Oh, Facebook. It seems like everyone uses it grudgingly, but everyone uses it. On one hand, it”s a fun, easy way to stay in touch with people you might otherwise never communicate with, and on the other, it”s a data-mining nightmare where people are reduced to marketing demographics . And let”s not even talk about the 34,595 invitations to play Candy Crush from the same person.
However, Facebook is more malleable than most people might realize, and you actually have much more control over who sees what than you might think. You just have to dig a little.
1. Disable the “seen” notification on Facebook messages.
The “seen by everyone” notification usually happens in group chats, and it can make things awkward if you don”t respond. If you prefer not to have everyone know you”ve seen their message until you feel like answering, you can do one of two things. If you”re using Chrome as your browser, you can use the Chrome extension Facebook Unseen, which blocks the URL that sends the notification to Facebook. This extension will make it so that it always appears as though you have unread messages unless you reply. If you”re not using Chrome, install AdBlock Plus, and then enter the following into the custom filters: “facebook.com/ajax/mercury/change_read_status.php$xmlhttprequest”
2. Post to Facebook when you”re not on Facebook.
If you”re traveling, have slow WiFi, or don”t have access to Facebook for whatever reason, you can actually still post text, videos, and photos. Simply go to your Settings page and select Mobile from the menu on the left. You”ll have to add your phone number to sign up for Facebook texts, and then you”ll receive a post-by-email address. You can use this email address to post to Facebook from your phone, even if you don”t have a Facebook app. To add a caption, put it in the subject line. The photos and videos uploaded will be public, but you can edit the privacy settings later.
3. Change personal information without everyone knowing about it.
Each piece of information in your “About” section can be edited, and each one comes with a blue drop-down menu that describes who can or cannot see this information. If you want something to be totally private, select “Only Me.” If you want some people to be aware and some not, you can also customize your list.
4. Use emojis with abandon.
If you”re one of those people who uses emojis to communicate, rejoice. Facebook supports them. If you”re on a computer, you can use a browser extension like Show Me Emoji! to include these little hieroglyphs in statuses, comments, and captions. If you”re on an iPhone, you can actually select “emoji” from your keyboard settings menu. When you”re typing something in, tap the little world-shaped icon to the left of the keyboard to switch from actual human speak to emoji and back.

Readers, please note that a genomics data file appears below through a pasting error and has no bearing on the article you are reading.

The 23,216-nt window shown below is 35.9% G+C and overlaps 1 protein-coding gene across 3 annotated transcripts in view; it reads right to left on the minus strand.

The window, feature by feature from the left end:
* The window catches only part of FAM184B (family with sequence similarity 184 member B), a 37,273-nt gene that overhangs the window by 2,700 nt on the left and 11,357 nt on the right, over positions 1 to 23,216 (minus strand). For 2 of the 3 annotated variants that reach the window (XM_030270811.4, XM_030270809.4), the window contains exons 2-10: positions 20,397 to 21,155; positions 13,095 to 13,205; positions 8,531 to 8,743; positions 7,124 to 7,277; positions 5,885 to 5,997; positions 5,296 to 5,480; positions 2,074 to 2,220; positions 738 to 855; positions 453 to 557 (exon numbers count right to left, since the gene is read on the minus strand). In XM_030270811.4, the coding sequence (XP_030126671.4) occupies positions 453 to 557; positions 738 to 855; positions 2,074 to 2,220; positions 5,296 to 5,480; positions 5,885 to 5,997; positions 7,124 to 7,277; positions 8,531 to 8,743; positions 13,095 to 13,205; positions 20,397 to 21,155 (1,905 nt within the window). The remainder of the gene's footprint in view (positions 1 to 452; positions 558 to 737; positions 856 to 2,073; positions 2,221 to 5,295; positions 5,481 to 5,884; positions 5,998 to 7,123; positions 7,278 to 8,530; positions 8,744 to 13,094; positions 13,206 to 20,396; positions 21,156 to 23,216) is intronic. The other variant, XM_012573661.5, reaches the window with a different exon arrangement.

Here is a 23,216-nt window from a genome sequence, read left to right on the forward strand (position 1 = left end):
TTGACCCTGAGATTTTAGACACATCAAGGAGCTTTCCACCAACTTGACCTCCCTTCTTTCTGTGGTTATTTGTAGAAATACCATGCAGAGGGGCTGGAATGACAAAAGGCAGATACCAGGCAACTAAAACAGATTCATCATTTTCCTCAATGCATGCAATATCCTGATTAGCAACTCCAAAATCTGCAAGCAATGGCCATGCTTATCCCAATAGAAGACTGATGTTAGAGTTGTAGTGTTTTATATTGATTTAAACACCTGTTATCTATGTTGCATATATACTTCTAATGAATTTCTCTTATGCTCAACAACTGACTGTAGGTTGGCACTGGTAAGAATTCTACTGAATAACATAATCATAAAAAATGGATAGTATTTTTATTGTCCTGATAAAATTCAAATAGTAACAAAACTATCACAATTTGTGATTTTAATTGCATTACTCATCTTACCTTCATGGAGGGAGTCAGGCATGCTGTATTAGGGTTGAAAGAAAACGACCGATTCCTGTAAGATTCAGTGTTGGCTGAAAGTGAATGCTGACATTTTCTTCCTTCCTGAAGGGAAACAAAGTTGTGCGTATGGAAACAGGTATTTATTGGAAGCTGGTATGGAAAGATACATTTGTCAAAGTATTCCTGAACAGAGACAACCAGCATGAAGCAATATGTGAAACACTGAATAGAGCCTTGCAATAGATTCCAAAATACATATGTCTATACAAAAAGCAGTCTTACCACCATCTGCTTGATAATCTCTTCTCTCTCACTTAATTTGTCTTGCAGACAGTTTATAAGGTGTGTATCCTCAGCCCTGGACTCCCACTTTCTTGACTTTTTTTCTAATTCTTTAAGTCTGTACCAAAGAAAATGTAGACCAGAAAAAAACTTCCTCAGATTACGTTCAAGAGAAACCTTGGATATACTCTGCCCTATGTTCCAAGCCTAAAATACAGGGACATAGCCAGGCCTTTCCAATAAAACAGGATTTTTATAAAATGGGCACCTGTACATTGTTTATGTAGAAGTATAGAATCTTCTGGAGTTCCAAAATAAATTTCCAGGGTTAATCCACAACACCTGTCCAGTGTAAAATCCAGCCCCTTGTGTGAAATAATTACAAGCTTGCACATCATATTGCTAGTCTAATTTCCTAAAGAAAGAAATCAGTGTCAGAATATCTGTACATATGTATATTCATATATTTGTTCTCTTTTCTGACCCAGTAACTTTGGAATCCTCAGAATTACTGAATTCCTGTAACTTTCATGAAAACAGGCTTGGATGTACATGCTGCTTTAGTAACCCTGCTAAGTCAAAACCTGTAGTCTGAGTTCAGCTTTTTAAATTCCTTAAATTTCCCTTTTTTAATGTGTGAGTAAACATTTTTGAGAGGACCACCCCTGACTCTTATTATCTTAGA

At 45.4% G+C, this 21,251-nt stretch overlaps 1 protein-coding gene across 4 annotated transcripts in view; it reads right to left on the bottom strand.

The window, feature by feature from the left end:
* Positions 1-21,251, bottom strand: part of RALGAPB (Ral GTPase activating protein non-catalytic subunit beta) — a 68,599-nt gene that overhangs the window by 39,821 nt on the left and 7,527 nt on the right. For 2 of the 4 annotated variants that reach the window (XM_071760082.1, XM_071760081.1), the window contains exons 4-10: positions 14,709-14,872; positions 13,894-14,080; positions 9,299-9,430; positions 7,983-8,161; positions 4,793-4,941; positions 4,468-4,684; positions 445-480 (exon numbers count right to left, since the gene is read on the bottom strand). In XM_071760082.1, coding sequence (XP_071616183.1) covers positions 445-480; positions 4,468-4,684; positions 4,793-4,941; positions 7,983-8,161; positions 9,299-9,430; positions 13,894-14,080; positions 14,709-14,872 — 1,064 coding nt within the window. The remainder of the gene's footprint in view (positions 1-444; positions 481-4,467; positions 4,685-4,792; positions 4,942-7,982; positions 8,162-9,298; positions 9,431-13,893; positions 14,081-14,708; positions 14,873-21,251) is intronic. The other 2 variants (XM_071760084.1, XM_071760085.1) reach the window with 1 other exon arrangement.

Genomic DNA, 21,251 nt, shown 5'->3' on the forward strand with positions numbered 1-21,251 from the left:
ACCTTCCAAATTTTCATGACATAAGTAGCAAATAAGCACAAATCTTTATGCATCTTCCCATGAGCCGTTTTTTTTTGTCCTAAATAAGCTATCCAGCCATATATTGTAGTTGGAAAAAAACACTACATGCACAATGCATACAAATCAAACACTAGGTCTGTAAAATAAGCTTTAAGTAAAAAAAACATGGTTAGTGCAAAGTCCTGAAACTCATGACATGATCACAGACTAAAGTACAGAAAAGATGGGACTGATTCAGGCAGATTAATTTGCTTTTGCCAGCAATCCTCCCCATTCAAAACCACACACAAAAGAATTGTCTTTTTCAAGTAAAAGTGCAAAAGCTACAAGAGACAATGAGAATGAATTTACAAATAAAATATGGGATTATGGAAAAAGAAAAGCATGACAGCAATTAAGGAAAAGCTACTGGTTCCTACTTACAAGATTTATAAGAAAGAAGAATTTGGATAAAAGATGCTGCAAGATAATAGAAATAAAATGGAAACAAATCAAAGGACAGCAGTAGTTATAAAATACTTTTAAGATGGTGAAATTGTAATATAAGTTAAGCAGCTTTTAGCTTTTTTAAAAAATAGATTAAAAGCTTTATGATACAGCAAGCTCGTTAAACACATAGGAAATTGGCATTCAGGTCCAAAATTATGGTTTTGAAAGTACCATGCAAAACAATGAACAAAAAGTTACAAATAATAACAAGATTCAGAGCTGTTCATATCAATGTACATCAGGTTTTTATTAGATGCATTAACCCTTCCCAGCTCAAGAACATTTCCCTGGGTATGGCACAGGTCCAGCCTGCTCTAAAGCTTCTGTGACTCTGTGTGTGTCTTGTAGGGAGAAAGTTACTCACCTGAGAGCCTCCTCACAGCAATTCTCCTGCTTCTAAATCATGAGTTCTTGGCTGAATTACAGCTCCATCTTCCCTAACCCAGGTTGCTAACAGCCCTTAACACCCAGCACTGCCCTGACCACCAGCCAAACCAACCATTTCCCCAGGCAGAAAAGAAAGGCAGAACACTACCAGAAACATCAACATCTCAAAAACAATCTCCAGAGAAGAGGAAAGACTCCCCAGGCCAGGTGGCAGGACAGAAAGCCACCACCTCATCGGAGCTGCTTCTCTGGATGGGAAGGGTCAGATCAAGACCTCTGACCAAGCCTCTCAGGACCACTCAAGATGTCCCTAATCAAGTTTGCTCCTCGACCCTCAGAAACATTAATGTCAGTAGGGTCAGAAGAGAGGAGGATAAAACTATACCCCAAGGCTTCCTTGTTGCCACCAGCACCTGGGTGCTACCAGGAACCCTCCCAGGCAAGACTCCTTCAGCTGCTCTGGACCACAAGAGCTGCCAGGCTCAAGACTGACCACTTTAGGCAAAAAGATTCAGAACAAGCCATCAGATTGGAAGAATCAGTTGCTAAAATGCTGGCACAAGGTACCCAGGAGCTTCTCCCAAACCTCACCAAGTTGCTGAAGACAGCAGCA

5. Take a break from status addicts.
We all have at least one super-annoying friend who posts a new update every 0.034 seconds about everything. Or maybe you”d just like to avoid seeing novel-length political rants from your relatives without unfriending them. Click on the down-pointing arrow in the upper right corner of their status box. You”ll get an option to unfollow them, which means you”ll stay friends, but you”ll also have a little breathing room. If you want to see more of them, you can also turn on notifications in the same place, which will alert you every time this person posts something. And if someone posts something inappropriate, you can also report the content. Only use that for things that are really in violation, though, not just because you dislike it.
6. Prevent people from seeing status updates.
You can also hide yourself from certain people on Facebook. Maybe there are colleagues that don”t need to know about your crazy Friday night, or maybe there are relatives who wouldn”t appreciate your love of Cannibal Corpse lyrics. When you go to post a status, you can select the gray button to the left of “Post” and create custom lists of people who will not be able to see your status updates. Select “Custom” from the menu and add names to the list of people you”d rather leave out of the loop. Be aware, though, that if they go to your profile, they will still be able to see them. You just won”t show up on their feed.
7. Post a GIF file.
For some reason, Facebook doesn”t allow people to post .gifs as photos, even though they”re image files. There”s a way around it, though. You need to copy the image URL of the .gif (right click and it”ll be an option), and then post it in the status box the way you would with text. Facebook will automatically convert it into a link with a play button.
8. Check your privacy.
Click on your privacy settings in the upper right corner and get a privacy checkup. This is a quick overview of your settings and who can see what. You can also go into more detail on the main privacy settings page and fine-tune your Facebook presence until you”re comfortable.
It”s easy to get scared of your personal information being used against you online, but there are many ways that you can take back control and still enjoy the good parts of social media. And as usual, a lot of it comes down to common sense.
Remember who you”re connected with, and avoid posting anything that might have a negative consequence for you (as in, don”t complain about your job if you”re friends with your boss). Be responsible, have fun, and most of all, explore the site and learn how to use it to its full potential.
Here are more fun things you didn”t know about the Internet, and a few people you should not emulate.